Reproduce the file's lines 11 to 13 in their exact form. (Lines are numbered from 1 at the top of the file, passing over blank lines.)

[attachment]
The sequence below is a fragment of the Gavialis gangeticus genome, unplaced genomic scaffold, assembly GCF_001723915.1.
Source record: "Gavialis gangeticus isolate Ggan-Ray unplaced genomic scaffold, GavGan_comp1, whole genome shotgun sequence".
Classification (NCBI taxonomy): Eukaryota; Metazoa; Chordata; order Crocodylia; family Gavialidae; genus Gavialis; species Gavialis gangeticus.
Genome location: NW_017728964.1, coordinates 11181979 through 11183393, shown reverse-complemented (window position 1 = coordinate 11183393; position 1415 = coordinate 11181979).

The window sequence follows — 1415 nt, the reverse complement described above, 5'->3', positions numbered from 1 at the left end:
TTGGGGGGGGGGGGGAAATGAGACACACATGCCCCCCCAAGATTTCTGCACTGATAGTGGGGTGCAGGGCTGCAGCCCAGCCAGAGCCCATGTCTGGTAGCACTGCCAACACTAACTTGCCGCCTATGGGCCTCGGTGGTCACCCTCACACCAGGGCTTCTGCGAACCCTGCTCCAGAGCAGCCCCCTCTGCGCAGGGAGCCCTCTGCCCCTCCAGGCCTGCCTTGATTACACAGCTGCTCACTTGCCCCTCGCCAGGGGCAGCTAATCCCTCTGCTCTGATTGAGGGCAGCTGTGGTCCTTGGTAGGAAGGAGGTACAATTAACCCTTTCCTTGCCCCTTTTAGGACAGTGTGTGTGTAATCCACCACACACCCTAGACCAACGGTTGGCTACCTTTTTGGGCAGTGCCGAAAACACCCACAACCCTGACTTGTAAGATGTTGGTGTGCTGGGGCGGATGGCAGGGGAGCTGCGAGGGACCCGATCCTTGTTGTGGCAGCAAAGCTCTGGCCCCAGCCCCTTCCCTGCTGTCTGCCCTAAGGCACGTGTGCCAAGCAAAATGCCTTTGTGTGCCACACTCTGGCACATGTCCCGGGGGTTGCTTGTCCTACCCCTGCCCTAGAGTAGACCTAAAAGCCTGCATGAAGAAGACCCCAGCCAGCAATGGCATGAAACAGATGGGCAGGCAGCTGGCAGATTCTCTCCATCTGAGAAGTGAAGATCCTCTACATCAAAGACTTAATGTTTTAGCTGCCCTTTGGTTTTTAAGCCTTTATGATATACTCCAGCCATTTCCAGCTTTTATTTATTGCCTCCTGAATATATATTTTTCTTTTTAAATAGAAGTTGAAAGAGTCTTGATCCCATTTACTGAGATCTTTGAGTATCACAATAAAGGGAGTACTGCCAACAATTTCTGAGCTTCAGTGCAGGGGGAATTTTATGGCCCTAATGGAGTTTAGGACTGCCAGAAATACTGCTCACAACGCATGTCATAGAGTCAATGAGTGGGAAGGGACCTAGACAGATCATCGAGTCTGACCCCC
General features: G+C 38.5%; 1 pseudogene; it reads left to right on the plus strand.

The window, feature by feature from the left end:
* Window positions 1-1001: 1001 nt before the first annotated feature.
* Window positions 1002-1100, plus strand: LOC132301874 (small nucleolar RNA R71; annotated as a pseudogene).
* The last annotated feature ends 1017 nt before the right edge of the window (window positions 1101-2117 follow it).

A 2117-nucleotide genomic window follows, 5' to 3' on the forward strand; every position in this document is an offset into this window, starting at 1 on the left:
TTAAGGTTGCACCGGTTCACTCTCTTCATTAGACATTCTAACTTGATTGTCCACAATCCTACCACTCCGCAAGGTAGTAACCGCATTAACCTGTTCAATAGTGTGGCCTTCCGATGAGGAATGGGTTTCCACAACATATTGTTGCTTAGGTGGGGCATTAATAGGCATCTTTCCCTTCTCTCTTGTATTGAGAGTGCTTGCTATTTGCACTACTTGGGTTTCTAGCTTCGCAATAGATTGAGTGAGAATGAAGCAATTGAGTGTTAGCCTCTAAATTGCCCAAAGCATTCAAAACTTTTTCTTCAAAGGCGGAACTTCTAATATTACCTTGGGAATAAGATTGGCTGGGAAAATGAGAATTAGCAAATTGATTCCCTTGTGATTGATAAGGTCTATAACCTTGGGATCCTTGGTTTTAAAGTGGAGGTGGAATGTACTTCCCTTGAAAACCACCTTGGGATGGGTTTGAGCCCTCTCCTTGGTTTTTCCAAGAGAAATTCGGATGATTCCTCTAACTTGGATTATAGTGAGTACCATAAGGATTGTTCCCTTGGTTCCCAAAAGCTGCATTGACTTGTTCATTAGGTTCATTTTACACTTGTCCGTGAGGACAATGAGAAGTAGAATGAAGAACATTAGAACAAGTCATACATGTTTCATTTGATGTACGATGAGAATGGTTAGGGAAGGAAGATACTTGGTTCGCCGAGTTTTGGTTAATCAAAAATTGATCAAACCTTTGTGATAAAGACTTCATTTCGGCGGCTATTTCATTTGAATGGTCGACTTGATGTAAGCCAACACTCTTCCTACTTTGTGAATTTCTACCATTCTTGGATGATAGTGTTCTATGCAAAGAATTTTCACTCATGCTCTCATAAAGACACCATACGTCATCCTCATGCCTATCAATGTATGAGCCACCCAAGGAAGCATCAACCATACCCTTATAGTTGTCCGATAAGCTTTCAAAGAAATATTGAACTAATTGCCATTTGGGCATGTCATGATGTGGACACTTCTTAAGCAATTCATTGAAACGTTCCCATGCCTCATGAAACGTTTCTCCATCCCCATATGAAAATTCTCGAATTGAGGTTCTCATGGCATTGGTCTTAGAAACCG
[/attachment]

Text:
* The last annotated feature ends 1017 nt before the right edge of the window (window positions 1101-2117 follow it).

A 2117-nucleotide genomic window follows, 5' to 3' on the forward strand; every position in this document is an offset into this window, starting at 1 on the left:
TTAAGGTTGCACCGGTTCACTCTCTTCATTAGACATTCTAACTTGATTGTCCACAATCCTACCACTCCGCAAGGTAGTAACCGCATTAACCTGTTCAATAGTGTGGCCTTCCGATGAGGAATGGGTTTCCACAACATATTGTTGCTTAGGTGGGGCATTAATAGGCATCTTTCCCTTCTCTCTTGTATTGAGAGTGCTTGCTATTTGCACTACTTGGGTTTCTAGCTTCGCAATAGATTGAGTGAGAATGAAGCAATTGAGTGTTAGCCTCTAAATTGCCCAAAGCATTCAAAACTTTTTCTTCAAAGGCGGAACTTCTAATATTACCTTGGGAATAAGATTGGCTGGGAAAATGAGAATTAGCAAATTGATTCCCTTGTGATTGATAAGGTCTATAACCTTGGGATCCTTGGTTTTAAAGTGGAGGTGGAATGTACTTCCCTTGAAAACCACCTTGGGATGGGTTTGAGCCCTCTCCTTGGTTTTTCCAAGAGAAATTCGGATGATTCCTCTAACTTGGATTATAGTGAGTACCATAAGGATTGTTCCCTTGGTTCCCAAAAGCTGCATTGACTTGTTCATTAGGTTCATTTTACACTTGTCCGTGAGGACAATGAGAAGTAGAATGAAGAACATTAGAACAAGTCATACATGTTTCATTTGATGTACGATGAGAATGGTTAGGGAAGGAAGATACTTGGTTCGCCGAGTTTTGGTTAATCAAAAATTGATCAAACCTTTGTGATAAAGACTTCATTTCGGCGGCTATTTCATTTGAATGGTCGACTTGATGTAAGCCAACACTCTTCCTACTTTGTGAATTTCTACCATTCTTGGATGATAGTGTTCTATGCAAAGAATTTTCACTCATGCTCTCATAAAGACACCATACGTCATCCTCATGCCTATCAATGTATGAGCCACCCAAGGAAGCATCAACCATACCCTTATAGTTGTCCGATAAGCTTTCAAAGAAATATTGAACTAATTGCCATTTGGGCATGTCATGATGTGGACACTTCTTAAGCAATTCATTGAAACGTTCCCATGCCTCATGAAACGTTTCTCCATCCCCATATGAAAATTCTCGAATTGAGGTTCTCATGGCATTGGTCTTAGAAACCG